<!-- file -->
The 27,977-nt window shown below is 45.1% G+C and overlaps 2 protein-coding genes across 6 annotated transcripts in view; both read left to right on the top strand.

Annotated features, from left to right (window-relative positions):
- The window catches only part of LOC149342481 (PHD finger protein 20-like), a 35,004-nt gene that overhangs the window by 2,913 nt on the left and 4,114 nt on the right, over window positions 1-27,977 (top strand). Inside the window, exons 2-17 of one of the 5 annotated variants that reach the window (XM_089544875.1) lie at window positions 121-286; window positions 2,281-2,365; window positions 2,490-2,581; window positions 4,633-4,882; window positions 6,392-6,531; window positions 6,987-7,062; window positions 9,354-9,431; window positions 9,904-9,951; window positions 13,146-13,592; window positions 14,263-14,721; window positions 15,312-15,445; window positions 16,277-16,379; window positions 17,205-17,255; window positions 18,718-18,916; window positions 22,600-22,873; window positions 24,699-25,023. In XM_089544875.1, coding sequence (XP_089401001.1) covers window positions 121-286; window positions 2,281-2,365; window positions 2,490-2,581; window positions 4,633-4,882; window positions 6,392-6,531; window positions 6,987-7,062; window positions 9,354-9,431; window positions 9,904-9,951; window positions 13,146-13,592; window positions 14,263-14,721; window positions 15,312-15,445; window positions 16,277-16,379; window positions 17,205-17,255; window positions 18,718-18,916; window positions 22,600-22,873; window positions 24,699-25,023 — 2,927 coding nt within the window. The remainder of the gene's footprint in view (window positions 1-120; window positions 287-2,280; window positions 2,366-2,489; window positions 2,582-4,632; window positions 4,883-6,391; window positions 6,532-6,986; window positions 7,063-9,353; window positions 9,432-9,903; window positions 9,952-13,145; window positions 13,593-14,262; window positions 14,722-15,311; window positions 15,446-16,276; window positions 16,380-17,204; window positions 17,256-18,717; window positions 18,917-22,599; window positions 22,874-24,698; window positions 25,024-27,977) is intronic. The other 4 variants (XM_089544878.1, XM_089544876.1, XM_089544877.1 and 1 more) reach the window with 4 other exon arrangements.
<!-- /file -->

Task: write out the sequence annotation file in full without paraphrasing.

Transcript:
The 27,977-nt window shown below is 45.1% G+C and overlaps 2 protein-coding genes across 6 annotated transcripts in view; both read left to right on the top strand.

Annotated features, from left to right (window-relative positions):
- The window catches only part of LOC149342481 (PHD finger protein 20-like), a 35,004-nt gene that overhangs the window by 2,913 nt on the left and 4,114 nt on the right, over window positions 1-27,977 (top strand). Inside the window, exons 2-17 of one of the 5 annotated variants that reach the window (XM_089544875.1) lie at window positions 121-286; window positions 2,281-2,365; window positions 2,490-2,581; window positions 4,633-4,882; window positions 6,392-6,531; window positions 6,987-7,062; window positions 9,354-9,431; window positions 9,904-9,951; window positions 13,146-13,592; window positions 14,263-14,721; window positions 15,312-15,445; window positions 16,277-16,379; window positions 17,205-17,255; window positions 18,718-18,916; window positions 22,600-22,873; window positions 24,699-25,023. In XM_089544875.1, coding sequence (XP_089401001.1) covers window positions 121-286; window positions 2,281-2,365; window positions 2,490-2,581; window positions 4,633-4,882; window positions 6,392-6,531; window positions 6,987-7,062; window positions 9,354-9,431; window positions 9,904-9,951; window positions 13,146-13,592; window positions 14,263-14,721; window positions 15,312-15,445; window positions 16,277-16,379; window positions 17,205-17,255; window positions 18,718-18,916; window positions 22,600-22,873; window positions 24,699-25,023 — 2,927 coding nt within the window. The remainder of the gene's footprint in view (window positions 1-120; window positions 287-2,280; window positions 2,366-2,489; window positions 2,582-4,632; window positions 4,883-6,391; window positions 6,532-6,986; window positions 7,063-9,353; window positions 9,432-9,903; window positions 9,952-13,145; window positions 13,593-14,262; window positions 14,722-15,311; window positions 15,446-16,276; window positions 16,380-17,204; window positions 17,256-18,717; window positions 18,917-22,599; window positions 22,874-24,698; window positions 25,024-27,977) is intronic. The other 4 variants (XM_089544878.1, XM_089544876.1, XM_089544877.1 and 1 more) reach the window with 4 other exon arrangements.